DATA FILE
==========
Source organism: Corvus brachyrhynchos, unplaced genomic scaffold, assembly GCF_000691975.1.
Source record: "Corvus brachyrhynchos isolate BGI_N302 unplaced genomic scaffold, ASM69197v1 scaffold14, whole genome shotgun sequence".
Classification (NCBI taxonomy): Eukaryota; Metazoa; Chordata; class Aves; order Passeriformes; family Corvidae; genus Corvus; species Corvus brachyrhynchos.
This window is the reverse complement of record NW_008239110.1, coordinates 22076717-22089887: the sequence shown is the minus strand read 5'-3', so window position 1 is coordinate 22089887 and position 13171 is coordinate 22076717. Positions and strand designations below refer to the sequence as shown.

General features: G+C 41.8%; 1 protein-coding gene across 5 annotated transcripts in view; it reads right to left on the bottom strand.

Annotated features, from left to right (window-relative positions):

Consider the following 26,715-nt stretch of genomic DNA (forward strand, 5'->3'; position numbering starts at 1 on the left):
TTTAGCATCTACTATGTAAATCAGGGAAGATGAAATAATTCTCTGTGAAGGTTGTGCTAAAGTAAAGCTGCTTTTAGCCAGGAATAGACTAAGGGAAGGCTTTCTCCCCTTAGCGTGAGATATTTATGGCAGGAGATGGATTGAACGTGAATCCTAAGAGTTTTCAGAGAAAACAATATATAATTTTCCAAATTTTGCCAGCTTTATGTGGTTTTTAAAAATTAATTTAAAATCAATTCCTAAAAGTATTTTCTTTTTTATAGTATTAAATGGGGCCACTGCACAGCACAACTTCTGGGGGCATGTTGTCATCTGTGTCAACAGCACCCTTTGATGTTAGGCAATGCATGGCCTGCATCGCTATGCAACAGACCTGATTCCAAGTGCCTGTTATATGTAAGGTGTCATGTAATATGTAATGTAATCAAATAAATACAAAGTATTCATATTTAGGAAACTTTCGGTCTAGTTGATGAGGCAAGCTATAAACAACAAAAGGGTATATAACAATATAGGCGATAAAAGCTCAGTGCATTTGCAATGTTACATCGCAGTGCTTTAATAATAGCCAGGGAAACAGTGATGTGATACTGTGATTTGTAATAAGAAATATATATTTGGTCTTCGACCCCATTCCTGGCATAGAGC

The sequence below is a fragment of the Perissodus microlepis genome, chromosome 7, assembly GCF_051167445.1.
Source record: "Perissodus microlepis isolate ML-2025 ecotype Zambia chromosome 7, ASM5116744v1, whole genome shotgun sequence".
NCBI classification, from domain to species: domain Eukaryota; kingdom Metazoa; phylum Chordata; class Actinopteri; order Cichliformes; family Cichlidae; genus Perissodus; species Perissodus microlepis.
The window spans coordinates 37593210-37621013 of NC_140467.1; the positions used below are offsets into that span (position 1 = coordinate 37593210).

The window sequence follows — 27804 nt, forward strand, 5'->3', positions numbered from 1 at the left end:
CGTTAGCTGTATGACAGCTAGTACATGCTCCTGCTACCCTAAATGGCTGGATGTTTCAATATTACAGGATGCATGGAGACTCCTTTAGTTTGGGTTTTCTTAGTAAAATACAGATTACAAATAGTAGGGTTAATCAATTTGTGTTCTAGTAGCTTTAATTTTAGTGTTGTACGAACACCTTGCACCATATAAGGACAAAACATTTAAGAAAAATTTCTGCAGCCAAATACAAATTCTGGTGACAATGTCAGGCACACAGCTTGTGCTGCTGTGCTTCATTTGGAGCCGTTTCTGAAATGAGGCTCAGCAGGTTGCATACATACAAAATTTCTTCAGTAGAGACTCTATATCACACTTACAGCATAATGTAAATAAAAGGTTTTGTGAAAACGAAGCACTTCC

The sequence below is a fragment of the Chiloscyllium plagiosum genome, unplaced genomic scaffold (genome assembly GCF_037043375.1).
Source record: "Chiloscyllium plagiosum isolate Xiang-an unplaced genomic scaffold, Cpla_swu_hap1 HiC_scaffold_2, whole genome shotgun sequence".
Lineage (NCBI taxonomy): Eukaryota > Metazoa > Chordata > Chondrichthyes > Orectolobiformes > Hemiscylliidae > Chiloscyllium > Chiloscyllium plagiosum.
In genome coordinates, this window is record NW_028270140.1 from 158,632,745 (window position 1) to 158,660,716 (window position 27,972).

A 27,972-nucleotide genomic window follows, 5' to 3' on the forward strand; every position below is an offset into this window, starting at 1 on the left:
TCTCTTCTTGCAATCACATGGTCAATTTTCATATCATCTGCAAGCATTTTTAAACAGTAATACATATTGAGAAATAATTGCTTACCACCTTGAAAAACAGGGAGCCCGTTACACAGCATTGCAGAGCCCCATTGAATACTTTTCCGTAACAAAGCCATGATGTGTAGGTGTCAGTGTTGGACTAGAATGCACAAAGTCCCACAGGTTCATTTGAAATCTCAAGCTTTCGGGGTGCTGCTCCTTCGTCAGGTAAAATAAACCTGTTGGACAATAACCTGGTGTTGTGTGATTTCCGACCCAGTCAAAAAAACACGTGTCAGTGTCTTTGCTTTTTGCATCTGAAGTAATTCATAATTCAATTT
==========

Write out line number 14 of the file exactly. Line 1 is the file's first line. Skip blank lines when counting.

CGTTAGCTGTATGACAGCTAGTACATGCTCCTGCTACCCTAAATGGCTGGATGTTTCAATATTACAGGATGCATGGAGACTCCTTTAGTTTGGGTTTTCTTAGTAAAATACAGATTACAAATAGTAGGGTTAATCAATTTGTGTTCTAGTAGCTTTAATTTTAGTGTTGTACGAACACCTTGCACCATATAAGGACAAAACATTTAAGAAAAATTTCTGCAGCCAAATACAAATTCTGGTGACAATGTCAGGCACACAGCTTGTGCTGCTGTGCTTCATTTGGAGCCGTTTCTGAAATGAGGCTCAGCAGGTTGCATACATACAAAATTTCTTCAGTAGAGACTCTATATCACACTTACAGCATAATGTAAATAAAAGGTTTTGTGAAAACGAAGCACTTCC